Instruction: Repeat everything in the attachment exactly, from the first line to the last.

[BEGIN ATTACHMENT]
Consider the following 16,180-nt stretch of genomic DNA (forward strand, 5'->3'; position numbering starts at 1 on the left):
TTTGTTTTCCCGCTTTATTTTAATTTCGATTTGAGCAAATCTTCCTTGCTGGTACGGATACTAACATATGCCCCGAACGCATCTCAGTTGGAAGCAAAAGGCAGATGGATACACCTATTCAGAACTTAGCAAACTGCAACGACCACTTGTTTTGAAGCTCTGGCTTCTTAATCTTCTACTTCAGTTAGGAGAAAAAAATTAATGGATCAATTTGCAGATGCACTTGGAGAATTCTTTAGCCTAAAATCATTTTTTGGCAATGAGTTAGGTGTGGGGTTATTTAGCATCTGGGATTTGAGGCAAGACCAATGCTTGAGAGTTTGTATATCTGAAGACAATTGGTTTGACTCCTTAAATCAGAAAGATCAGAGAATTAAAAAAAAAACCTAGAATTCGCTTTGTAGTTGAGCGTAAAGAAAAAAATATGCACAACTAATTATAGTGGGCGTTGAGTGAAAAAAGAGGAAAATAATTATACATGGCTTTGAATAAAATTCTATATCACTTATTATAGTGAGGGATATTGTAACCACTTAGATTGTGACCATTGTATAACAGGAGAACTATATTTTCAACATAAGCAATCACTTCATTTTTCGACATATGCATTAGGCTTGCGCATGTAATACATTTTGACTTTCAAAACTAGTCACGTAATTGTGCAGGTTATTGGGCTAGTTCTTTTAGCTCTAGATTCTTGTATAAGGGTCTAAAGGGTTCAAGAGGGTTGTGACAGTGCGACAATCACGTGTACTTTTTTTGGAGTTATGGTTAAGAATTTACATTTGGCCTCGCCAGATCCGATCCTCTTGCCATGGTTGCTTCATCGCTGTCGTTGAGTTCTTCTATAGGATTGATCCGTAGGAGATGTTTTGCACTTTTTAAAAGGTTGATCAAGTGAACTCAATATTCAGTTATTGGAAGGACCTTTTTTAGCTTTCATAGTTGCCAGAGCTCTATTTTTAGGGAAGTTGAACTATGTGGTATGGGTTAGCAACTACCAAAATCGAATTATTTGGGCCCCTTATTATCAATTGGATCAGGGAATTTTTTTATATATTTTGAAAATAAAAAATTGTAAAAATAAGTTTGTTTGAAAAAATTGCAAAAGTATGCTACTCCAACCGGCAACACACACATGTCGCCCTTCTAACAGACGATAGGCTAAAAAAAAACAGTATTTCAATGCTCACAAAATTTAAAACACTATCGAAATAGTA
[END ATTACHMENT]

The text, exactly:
Consider the following 16,180-nt stretch of genomic DNA (forward strand, 5'->3'; position numbering starts at 1 on the left):
TTTGTTTTCCCGCTTTATTTTAATTTCGATTTGAGCAAATCTTCCTTGCTGGTACGGATACTAACATATGCCCCGAACGCATCTCAGTTGGAAGCAAAAGGCAGATGGATACACCTATTCAGAACTTAGCAAACTGCAACGACCACTTGTTTTGAAGCTCTGGCTTCTTAATCTTCTACTTCAGTTAGGAGAAAAAAATTAATGGATCAATTTGCAGATGCACTTGGAGAATTCTTTAGCCTAAAATCATTTTTTGGCAATGAGTTAGGTGTGGGGTTATTTAGCATCTGGGATTTGAGGCAAGACCAATGCTTGAGAGTTTGTATATCTGAAGACAATTGGTTTGACTCCTTAAATCAGAAAGATCAGAGAATTAAAAAAAAAACCTAGAATTCGCTTTGTAGTTGAGCGTAAAGAAAAAAATATGCACAACTAATTATAGTGGGCGTTGAGTGAAAAAAGAGGAAAATAATTATACATGGCTTTGAATAAAATTCTATATCACTTATTATAGTGAGGGATATTGTAACCACTTAGATTGTGACCATTGTATAACAGGAGAACTATATTTTCAACATAAGCAATCACTTCATTTTTCGACATATGCATTAGGCTTGCGCATGTAATACATTTTGACTTTCAAAACTAGTCACGTAATTGTGCAGGTTATTGGGCTAGTTCTTTTAGCTCTAGATTCTTGTATAAGGGTCTAAAGGGTTCAAGAGGGTTGTGACAGTGCGACAATCACGTGTACTTTTTTTGGAGTTATGGTTAAGAATTTACATTTGGCCTCGCCAGATCCGATCCTCTTGCCATGGTTGCTTCATCGCTGTCGTTGAGTTCTTCTATAGGATTGATCCGTAGGAGATGTTTTGCACTTTTTAAAAGGTTGATCAAGTGAACTCAATATTCAGTTATTGGAAGGACCTTTTTTAGCTTTCATAGTTGCCAGAGCTCTATTTTTAGGGAAGTTGAACTATGTGGTATGGGTTAGCAACTACCAAAATCGAATTATTTGGGCCCCTTATTATCAATTGGATCAGGGAATTTTTTTATATATTTTGAAAATAAAAAATTGTAAAAATAAGTTTGTTTGAAAAAATTGCAAAAGTATGCTACTCCAACCGGCAACACACACATGTCGCCCTTCTAACAGACGATAGGCTAAAAAAAAACAGTATTTCAATGCTCACAAAATTTAAAACACTATCGAAATAGTA